The beaks of Bald Eagles are shaped like carpet knives, a fearsome hook to rend and tear. They need such a formidable tool to feed their unrelenting hunger. Almost anything is food for an eagle—ducks and geese, snowshoe hares, kittiwakes, seal and sea otter pups, starved deer and dead whales, road-kills and gut piles, fish kills, the afterbirth of livestock, garbage from town dumps and fish offal from processing plants—all grist for the eagle’s gut.
Apparently even the rain makes them hungry. At least it increases their metabolic rate as measured by oxygen consumption. Don’t ask who thought to measure an eagle’s breath in the rain. Yet an eagle’s bones are less than half the weight of its feathers. Ironic that hollow bones and feathers should encompass such ravenous hunger.
Benjamin Franklin’s low opinion of Bald Eagles is well known. He didn’t think them worthy of being named our national symbol. He thought them carrion eaters, scavengers, and pirates which of course they are—notorious pirates. They will harass a falcon or osprey until they surrender their prey, then take for it themselves. Immature eagles often plunder even their own kind. It takes skilled practice to earn a living legitimately; young eagles are short on both.
Their natural history is full of ironies. They are devoted, mating for life, but after the death of their mate they will take another, sometimes within hours. They will ferociously defend their nest against any threat but abandon it to human intrusion. Disturbance by humans is the single greatest factor in their reproductive failure. (If eagles had a mythology, Lucifer would look very much like us.) And if a nestling falls to the ground, its parents will continue feeding it in place until it’s fledged but one nestling will often kill another in competition for food.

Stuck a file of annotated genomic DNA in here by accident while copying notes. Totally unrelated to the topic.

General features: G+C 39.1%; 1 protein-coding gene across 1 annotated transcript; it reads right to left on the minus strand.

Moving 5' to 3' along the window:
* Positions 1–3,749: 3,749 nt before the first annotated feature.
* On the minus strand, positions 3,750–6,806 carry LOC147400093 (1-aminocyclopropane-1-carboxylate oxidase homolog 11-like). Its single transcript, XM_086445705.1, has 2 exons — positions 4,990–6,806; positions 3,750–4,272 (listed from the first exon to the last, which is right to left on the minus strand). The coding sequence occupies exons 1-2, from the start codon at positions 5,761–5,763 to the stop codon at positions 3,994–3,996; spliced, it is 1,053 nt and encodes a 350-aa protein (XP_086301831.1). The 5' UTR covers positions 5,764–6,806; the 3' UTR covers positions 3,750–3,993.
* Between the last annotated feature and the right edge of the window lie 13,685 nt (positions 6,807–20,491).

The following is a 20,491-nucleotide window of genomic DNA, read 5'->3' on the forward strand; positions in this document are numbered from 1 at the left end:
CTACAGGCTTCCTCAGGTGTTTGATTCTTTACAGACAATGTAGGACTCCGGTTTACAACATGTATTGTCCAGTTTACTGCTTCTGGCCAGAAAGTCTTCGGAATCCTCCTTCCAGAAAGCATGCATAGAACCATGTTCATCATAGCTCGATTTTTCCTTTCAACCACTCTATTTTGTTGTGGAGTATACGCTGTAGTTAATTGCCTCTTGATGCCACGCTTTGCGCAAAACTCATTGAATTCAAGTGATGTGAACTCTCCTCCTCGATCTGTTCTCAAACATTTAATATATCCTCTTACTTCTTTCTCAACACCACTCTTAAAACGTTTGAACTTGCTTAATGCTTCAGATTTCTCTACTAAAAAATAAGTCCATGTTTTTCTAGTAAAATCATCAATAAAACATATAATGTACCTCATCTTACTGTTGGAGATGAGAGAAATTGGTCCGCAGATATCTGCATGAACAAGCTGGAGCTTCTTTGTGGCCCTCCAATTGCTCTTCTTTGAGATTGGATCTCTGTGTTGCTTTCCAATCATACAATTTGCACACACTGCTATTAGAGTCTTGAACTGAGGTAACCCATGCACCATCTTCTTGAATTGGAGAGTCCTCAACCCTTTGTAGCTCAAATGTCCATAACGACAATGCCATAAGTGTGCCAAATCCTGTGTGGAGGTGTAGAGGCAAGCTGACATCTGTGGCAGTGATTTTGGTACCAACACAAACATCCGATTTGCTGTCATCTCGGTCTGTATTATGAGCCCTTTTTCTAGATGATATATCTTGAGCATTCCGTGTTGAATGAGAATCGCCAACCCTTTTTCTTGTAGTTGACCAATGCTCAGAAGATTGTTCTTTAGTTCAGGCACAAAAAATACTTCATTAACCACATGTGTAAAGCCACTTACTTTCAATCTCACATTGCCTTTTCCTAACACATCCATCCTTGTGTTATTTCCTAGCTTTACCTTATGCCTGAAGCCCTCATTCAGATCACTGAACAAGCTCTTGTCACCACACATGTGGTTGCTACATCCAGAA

They also practice one of the most spectacular mating rituals found in nature. Male and female Bald Eagles will sometimes lock talons and, with wings outstretched, fall cartwheeling through the sky, almost falling to the earth before releasing their embrace. It is a magnificent and maybe superfluous display. To quote Robinson Jeffers' poem The Excesses of God.
"Is it not by his high superfluousness we know
Our God? For to equal a need
Is natural, animal, mineral: but to fling
Rainbows over the rain…"
In a nation governed by greed, a nation that has enshrined profit as a religious value but one also capable of astonishing acts of compassion and self-sacrifice, perhaps we chose our national symbol more wisely than Benjamin Franklin realized—a symbol to represent both the best and the worst of us.